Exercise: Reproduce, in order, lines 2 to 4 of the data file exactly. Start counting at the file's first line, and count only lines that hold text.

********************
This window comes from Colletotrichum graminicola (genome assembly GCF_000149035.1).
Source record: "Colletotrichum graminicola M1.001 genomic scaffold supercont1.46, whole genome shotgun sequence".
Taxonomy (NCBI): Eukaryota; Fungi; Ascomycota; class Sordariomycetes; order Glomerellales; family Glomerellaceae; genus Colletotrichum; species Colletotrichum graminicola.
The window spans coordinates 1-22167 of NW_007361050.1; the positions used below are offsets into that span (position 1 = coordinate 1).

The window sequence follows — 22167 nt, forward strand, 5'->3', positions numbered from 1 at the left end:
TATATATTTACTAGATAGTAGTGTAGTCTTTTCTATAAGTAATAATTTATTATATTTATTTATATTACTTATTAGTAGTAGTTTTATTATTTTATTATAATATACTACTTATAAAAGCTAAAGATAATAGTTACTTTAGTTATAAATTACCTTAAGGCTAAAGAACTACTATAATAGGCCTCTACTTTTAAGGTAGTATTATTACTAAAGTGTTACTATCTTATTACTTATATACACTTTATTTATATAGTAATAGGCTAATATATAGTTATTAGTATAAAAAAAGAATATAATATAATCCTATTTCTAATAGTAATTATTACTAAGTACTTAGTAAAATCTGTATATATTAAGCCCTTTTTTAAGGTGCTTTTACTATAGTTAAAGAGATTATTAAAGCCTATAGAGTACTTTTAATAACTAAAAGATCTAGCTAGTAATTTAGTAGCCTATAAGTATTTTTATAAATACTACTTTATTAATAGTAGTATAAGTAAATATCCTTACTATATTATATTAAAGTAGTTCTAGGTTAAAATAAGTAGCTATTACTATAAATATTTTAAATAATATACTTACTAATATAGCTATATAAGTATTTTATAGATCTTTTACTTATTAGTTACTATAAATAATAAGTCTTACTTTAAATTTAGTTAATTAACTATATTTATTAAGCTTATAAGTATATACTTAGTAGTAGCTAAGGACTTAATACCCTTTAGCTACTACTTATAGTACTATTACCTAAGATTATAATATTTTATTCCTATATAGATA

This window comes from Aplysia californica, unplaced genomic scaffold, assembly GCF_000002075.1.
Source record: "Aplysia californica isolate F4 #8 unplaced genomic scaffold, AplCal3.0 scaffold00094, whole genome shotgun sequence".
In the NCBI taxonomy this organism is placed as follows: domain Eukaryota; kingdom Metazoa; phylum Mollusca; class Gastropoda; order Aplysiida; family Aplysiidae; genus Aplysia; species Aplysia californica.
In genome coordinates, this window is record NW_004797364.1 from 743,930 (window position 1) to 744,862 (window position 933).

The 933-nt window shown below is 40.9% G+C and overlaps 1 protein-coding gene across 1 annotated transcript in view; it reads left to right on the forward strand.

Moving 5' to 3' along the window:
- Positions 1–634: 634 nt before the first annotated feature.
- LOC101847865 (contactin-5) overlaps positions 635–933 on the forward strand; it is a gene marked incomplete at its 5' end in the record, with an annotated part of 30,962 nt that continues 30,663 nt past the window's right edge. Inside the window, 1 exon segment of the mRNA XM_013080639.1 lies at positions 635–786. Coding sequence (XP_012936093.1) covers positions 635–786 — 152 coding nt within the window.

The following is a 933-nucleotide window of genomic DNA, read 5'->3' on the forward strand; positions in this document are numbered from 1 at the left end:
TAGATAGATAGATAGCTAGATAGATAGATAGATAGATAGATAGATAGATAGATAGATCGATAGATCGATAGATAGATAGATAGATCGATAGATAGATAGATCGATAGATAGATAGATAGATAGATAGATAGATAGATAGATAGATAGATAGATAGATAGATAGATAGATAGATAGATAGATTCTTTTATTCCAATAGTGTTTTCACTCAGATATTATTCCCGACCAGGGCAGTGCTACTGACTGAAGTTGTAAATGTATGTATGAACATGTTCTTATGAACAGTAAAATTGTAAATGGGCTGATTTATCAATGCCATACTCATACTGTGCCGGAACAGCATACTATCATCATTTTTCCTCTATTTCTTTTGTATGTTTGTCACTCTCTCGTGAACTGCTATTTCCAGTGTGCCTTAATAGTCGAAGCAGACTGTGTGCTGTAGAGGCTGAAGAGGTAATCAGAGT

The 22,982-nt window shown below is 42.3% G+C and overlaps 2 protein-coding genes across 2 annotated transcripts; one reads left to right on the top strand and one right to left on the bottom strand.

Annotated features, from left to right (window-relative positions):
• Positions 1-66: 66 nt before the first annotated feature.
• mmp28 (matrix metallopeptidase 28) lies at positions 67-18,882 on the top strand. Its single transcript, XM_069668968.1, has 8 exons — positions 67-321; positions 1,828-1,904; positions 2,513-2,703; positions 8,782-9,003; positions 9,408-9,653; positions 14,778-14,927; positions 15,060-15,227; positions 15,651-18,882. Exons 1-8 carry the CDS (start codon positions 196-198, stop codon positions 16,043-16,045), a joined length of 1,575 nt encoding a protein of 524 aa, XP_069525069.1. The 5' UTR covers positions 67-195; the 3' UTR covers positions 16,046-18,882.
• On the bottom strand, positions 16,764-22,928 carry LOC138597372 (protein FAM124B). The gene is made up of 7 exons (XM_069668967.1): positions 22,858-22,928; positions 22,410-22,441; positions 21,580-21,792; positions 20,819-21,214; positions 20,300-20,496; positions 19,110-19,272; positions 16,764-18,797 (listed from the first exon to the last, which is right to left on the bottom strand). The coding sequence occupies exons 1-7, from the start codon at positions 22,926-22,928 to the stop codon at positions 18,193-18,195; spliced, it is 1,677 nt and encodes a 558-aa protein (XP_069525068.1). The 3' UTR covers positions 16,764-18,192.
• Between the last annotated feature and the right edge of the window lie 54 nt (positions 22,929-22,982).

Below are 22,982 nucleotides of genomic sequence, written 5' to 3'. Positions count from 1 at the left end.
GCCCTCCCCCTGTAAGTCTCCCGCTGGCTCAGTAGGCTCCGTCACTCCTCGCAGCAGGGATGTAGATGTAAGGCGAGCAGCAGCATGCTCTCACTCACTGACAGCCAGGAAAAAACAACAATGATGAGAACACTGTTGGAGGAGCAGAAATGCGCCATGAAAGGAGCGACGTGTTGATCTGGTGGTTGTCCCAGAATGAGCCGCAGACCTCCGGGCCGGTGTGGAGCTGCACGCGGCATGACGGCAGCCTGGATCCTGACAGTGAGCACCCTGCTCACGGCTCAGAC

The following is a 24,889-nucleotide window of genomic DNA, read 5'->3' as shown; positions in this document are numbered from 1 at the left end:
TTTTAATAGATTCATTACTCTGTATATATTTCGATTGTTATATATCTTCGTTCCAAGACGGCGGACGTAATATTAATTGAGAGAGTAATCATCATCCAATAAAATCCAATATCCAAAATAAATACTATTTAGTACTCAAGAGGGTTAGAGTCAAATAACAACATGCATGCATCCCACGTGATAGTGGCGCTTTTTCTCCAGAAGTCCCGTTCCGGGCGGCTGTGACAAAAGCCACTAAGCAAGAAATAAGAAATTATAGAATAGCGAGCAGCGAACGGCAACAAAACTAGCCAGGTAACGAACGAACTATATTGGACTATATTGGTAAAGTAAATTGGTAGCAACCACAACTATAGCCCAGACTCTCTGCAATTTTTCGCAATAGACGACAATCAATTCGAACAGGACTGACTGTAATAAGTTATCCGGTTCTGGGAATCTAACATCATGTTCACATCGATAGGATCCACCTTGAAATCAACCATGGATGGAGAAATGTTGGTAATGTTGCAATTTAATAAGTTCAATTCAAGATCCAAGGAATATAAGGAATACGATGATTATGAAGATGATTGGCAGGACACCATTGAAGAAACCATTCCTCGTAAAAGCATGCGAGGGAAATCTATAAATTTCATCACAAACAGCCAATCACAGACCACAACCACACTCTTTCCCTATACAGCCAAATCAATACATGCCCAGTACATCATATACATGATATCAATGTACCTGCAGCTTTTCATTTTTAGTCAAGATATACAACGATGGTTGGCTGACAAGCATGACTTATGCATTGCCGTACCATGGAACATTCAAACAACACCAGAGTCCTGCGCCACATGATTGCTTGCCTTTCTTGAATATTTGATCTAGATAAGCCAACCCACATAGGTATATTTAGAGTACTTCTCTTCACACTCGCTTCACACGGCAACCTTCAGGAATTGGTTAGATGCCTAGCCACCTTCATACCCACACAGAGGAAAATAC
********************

Source record: "Colletotrichum graminicola M1.001 genomic scaffold supercont1.46, whole genome shotgun sequence".
Taxonomy (NCBI): Eukaryota; Fungi; Ascomycota; class Sordariomycetes; order Glomerellales; family Glomerellaceae; genus Colletotrichum; species Colletotrichum graminicola.
The window spans coordinates 1-22167 of NW_007361050.1; the positions used below are offsets into that span (position 1 = coordinate 1).